The Osteoporosis Risk and Management (ORMA) Project aims to improve the detection and management of osteoporosis and associated risk factors in people attending General Practices in Victoria

Osteoporosis tends to be under-diagnosed and under-treated worldwide. A challenge in detection is that people with Osteoporosis are asymptomatic until a fracture occurs. There are no overt symptoms associated with the condition and it is often diagnosed when a fracture occurs. The early identification and management of osteoporosis improves quality of life, independence and longevity. 23% of women and 6% of men over the age of 60 have osteoporosis in Australia.1 By 2022, it is estimated that 6.2 million Australians aged 60 and over will have osteoporosis or osteopenia. This is an increase of 31% from 2012.1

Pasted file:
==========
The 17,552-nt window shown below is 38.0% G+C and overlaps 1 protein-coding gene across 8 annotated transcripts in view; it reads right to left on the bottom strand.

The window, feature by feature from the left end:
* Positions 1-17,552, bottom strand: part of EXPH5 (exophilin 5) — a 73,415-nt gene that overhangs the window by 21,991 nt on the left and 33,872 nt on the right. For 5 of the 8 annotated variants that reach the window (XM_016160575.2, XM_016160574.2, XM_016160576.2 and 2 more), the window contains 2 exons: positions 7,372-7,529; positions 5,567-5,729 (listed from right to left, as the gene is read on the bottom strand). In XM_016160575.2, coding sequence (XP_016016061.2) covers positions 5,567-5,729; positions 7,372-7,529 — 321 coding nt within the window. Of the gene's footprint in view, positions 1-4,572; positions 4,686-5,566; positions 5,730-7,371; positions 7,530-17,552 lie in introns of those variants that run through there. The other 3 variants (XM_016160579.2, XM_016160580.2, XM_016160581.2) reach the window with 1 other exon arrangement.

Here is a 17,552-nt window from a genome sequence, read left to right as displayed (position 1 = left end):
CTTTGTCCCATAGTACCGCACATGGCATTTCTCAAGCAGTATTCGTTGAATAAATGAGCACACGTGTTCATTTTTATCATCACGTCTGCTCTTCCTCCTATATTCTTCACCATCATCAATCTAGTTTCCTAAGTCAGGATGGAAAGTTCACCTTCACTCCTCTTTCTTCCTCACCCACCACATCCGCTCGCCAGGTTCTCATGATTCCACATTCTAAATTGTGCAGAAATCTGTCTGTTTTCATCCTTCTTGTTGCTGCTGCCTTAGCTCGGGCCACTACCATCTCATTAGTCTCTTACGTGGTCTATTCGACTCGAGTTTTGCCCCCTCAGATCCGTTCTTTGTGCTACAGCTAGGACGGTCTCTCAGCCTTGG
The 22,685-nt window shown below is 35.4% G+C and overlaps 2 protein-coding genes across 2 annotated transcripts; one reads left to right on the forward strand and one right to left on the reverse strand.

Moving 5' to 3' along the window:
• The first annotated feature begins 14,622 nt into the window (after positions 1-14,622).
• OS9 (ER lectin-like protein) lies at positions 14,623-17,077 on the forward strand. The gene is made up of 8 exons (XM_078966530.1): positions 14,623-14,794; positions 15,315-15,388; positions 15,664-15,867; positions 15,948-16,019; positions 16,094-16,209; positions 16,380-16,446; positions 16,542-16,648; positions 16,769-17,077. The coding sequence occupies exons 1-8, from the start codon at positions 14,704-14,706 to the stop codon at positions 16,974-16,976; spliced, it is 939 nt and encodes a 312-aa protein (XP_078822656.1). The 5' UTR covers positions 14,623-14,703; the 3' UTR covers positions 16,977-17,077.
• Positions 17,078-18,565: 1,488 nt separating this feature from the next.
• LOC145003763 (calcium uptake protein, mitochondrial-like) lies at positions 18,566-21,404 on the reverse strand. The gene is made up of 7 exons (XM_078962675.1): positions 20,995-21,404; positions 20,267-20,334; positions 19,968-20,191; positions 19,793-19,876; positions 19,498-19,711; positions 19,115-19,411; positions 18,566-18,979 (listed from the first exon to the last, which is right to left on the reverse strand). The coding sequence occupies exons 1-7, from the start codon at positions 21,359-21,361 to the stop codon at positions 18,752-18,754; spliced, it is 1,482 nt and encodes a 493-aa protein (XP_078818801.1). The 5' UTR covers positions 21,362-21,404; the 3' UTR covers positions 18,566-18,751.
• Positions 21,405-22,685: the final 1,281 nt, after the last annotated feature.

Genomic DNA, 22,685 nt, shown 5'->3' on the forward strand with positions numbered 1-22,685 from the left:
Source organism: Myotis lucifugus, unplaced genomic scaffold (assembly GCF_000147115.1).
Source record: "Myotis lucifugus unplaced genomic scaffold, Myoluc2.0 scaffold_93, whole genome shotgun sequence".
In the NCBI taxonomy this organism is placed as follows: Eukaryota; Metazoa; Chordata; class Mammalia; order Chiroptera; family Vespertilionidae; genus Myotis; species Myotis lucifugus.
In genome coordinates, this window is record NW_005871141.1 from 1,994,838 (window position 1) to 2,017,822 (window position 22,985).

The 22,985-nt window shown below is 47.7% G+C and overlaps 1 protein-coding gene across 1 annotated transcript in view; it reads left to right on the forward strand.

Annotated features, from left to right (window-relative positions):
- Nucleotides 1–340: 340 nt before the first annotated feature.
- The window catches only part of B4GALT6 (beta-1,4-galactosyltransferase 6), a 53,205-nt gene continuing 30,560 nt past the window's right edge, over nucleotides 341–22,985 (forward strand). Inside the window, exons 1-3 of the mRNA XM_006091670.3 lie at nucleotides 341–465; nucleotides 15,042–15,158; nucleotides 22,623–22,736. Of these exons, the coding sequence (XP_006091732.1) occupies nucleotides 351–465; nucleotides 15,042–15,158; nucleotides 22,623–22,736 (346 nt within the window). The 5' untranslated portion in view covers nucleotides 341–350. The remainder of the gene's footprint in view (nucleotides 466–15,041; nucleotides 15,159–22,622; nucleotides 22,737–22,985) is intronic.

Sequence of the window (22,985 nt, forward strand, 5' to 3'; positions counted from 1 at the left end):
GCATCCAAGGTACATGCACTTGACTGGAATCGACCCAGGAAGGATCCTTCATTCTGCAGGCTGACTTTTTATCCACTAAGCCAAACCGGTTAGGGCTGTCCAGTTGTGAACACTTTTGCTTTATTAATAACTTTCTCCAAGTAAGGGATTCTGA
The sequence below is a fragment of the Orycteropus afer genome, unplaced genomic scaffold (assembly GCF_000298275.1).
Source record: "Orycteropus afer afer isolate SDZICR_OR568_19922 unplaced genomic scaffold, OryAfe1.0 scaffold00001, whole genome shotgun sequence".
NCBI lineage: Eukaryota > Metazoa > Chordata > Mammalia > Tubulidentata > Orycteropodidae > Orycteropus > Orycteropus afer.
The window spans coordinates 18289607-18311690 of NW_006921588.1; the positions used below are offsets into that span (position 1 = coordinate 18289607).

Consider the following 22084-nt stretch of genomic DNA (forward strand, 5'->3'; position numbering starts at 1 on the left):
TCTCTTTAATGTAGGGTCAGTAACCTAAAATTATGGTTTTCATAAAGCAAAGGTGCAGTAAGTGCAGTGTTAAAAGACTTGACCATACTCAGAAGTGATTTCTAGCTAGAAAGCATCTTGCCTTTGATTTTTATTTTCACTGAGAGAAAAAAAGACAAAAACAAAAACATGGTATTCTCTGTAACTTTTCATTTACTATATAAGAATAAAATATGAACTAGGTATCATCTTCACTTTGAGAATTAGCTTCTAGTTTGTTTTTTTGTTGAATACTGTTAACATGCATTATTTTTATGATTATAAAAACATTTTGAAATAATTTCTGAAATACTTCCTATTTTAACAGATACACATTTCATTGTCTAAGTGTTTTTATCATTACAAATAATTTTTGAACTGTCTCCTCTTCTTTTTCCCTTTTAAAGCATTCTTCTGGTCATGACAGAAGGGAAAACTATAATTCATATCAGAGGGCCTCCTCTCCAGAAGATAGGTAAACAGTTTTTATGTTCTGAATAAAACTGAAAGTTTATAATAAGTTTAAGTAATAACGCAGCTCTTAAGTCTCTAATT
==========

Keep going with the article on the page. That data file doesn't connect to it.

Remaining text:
Recent data on the prevalence, health and economic impacts of osteoporosis have highlighted that alarming detection and treatment gaps exist in the identification and management of osteoporosis in Australia.1 Less than 20% of people presenting to healthcare services with minimal trauma fractures are investigated or treated for osteoporosis.1 These findings highlight the need to re-enforce clinical guidelines for health professionals involved in osteoporosis management.1 Hence, the ORMA Project is an initiative from the Australian Institute of Musculoskeletal Science (AIMSS) in partnership with the Melbourne Academic Centre for Health (MACH) and PHNs that aims to use a new module in the Clinical Audit Tool (CAT4) allowing the easy integration of osteoporosis in the primary care setting.

We hypothesise that the current gaps in practice can be addressed simply, pragmatically and effectively by using innovative technology that integrates osteoporosis in clinical practice. This approach will be examined in the ORMA study.


  1. Osteoporosis National Action Plan Working Group, Osteoporosis National Action Plan 2016, Sydney, 2016.